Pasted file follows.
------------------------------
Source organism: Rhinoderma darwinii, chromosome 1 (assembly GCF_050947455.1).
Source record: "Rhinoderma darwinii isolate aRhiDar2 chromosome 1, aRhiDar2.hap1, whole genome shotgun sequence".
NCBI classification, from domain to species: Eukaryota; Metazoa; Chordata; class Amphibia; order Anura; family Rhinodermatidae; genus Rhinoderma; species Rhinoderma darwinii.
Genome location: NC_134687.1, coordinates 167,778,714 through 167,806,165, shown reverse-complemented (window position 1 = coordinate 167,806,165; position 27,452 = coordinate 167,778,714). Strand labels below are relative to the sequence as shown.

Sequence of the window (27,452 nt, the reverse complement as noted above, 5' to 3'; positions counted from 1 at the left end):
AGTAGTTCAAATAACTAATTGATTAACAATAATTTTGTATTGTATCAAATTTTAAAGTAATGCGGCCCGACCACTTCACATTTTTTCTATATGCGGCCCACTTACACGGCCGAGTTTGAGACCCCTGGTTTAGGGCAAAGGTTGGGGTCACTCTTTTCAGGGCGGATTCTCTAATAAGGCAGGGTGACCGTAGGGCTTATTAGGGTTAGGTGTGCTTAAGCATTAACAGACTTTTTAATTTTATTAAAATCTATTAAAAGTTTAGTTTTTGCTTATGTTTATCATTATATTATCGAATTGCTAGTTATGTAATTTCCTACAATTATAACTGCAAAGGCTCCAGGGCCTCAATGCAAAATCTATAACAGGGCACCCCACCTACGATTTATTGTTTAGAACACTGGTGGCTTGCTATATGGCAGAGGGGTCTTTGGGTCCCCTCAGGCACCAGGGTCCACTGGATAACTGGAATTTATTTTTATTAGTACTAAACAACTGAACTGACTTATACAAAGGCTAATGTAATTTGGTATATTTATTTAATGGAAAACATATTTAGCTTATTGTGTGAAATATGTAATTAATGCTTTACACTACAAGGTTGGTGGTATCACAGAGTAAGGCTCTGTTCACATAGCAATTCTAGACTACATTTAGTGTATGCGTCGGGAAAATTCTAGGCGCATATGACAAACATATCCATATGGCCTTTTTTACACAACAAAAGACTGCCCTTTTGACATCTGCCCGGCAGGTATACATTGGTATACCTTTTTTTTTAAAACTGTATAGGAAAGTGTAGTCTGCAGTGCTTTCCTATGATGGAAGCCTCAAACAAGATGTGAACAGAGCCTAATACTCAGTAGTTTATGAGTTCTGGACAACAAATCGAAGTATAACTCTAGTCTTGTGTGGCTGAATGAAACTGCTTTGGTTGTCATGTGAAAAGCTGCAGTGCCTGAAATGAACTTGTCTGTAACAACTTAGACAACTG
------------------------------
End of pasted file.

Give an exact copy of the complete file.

Source organism: Rhinoderma darwinii, chromosome 1 (assembly GCF_050947455.1).
Source record: "Rhinoderma darwinii isolate aRhiDar2 chromosome 1, aRhiDar2.hap1, whole genome shotgun sequence".
NCBI classification, from domain to species: Eukaryota; Metazoa; Chordata; class Amphibia; order Anura; family Rhinodermatidae; genus Rhinoderma; species Rhinoderma darwinii.
Genome location: NC_134687.1, coordinates 167,778,714 through 167,806,165, shown reverse-complemented (window position 1 = coordinate 167,806,165; position 27,452 = coordinate 167,778,714). Strand labels below are relative to the sequence as shown.

Sequence of the window (27,452 nt, the reverse complement as noted above, 5' to 3'; positions counted from 1 at the left end):
AGTAGTTCAAATAACTAATTGATTAACAATAATTTTGTATTGTATCAAATTTTAAAGTAATGCGGCCCGACCACTTCACATTTTTTCTATATGCGGCCCACTTACACGGCCGAGTTTGAGACCCCTGGTTTAGGGCAAAGGTTGGGGTCACTCTTTTCAGGGCGGATTCTCTAATAAGGCAGGGTGACCGTAGGGCTTATTAGGGTTAGGTGTGCTTAAGCATTAACAGACTTTTTAATTTTATTAAAATCTATTAAAAGTTTAGTTTTTGCTTATGTTTATCATTATATTATCGAATTGCTAGTTATGTAATTTCCTACAATTATAACTGCAAAGGCTCCAGGGCCTCAATGCAAAATCTATAACAGGGCACCCCACCTACGATTTATTGTTTAGAACACTGGTGGCTTGCTATATGGCAGAGGGGTCTTTGGGTCCCCTCAGGCACCAGGGTCCACTGGATAACTGGAATTTATTTTTATTAGTACTAAACAACTGAACTGACTTATACAAAGGCTAATGTAATTTGGTATATTTATTTAATGGAAAACATATTTAGCTTATTGTGTGAAATATGTAATTAATGCTTTACACTACAAGGTTGGTGGTATCACAGAGTAAGGCTCTGTTCACATAGCAATTCTAGACTACATTTAGTGTATGCGTCGGGAAAATTCTAGGCGCATATGACAAACATATCCATATGGCCTTTTTTACACAACAAAAGACTGCCCTTTTGACATCTGCCCGGCAGGTATACATTGGTATACCTTTTTTTTTAAAACTGTATAGGAAAGTGTAGTCTGCAGTGCTTTCCTATGATGGAAGCCTCAAACAAGATGTGAACAGAGCCTAATACTCAGTAGTTTATGAGTTCTGGACAACAAATCGAAGTATAACTCTAGTCTTGTGTGGCTGAATGAAACTGCTTTGGTTGTCATGTGAAAAGCTGCAGTGCCTGAAATGAACTTGTCTGTAACAACTTAGACAACTG